George Soule always knew he wanted to be a lawyer.
As a young teen in the late 1960s, he became interested in politics. At the time, nearly every politician had a law background. To build a successful political career, he expected to simultaneously build a legal one.
Over a storied career, he has done both.
Soule earned his undergraduate degree from MSUM in 1976 and continued his studies at Harvard Law School. He is a founding partner of his Minneapolis practice and is active in Minnesota politics.
His career also gave him opportunities to explore and celebrate his American Indian heritage.
Soule and his wife, Lisa McDonald, have been generous in financially supporting American Indian students on campus.
Their gifts have funded American Indian student scholarships and needs, in addition to programming through the American Indian Center on campus. The center recently was named in honor of Soule in gratitude for his support.
The George Soule American Indian Center is designed to promote a sense of community among American Indian students. It also serves as a center of knowledge and understanding of traditional and contemporary American Indian culture.
“(Soule’s) gift ensures that financial barriers for our American Indian students will be removed so they can focus on their education,” says Jered Pigeon, campus diversity officer. “It also ensures that the American Indian Center remains viable and collaborative.”
Soule grew up on Big Cormorant Lake in Becker County, Minnesota. He attended MSUM to study political science. Once enrolled, he took an economics class and added that discipline to his studies, as well.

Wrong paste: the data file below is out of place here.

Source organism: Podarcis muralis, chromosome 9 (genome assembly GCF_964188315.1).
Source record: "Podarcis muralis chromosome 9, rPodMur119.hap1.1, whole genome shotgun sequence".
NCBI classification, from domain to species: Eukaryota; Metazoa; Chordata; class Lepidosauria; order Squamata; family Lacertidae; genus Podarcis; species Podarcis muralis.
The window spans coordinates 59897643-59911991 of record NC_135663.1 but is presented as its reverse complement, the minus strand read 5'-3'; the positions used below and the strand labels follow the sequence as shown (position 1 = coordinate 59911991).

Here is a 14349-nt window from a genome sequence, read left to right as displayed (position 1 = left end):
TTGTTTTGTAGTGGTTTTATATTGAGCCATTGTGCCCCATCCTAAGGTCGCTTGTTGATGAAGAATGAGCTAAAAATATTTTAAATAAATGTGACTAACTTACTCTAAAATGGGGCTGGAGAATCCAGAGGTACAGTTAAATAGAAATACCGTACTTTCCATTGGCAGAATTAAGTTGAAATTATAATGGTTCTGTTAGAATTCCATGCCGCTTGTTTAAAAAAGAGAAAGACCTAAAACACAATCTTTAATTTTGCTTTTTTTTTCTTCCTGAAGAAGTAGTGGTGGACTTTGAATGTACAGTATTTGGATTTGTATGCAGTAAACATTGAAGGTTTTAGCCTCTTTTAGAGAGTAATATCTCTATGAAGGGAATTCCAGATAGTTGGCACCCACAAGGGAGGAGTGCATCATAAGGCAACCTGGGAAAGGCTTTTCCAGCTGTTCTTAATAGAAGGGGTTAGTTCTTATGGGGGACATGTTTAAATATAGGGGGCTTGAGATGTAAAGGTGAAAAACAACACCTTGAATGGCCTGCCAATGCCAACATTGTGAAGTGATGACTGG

Throughout his college years, he worked part-time for a nearby law firm. He also worked on various political campaigns. His senior year of college, he served as chair of the Clay County Republican Party.
Those experiences cemented his interests in law and politics.
“My mother grew up on the White Earth Reservation, but we didn’t talk about it much.” Soule’s mother passed away when he was a sophomore at MSUM. “After I began practice, I started to get more in touch with my Native roots.”
Friends in the legal community encouraged Soule to join the Minnesota American Indian Bar Association. He served as president of the group for two years.
“I’ve met some of my best friends through MAIBA and had some of my most meaningful experiences through it,” Soule says. “It also connected me to Minnesota’s tribes.”
Today, in addition to practicing law through the firm he co-founded, Soule is a tribal appellate judge for the White Earth Nation and three other Minnesota tribes.
Along his professional journey, Soule has given back in more ways than financial gifts. He has served on MSUM’s foundation board and is currently on the board of trustees of Minnesota State Colleges and Universities. He has been appointed to numerous public boards, including the Minnesota Campaign Finance and Public Disclosure Board and the Minnesota Commission on Judicial Selection.
While Soule was a student at MSUM, his father began working at the university as a janitor. He cleaned the floors of the Comstock Memorial Union, the building where the center named for Soule now resides. Soule’s father died when he was in law school.
Even though Soule lost both parents at young ages, he lifts up their legacy.
“I’m thankful for the support they gave me,” he says. “I’m fortunate that I can contribute in a way that helps others and honors the ways my parents encouraged me.”
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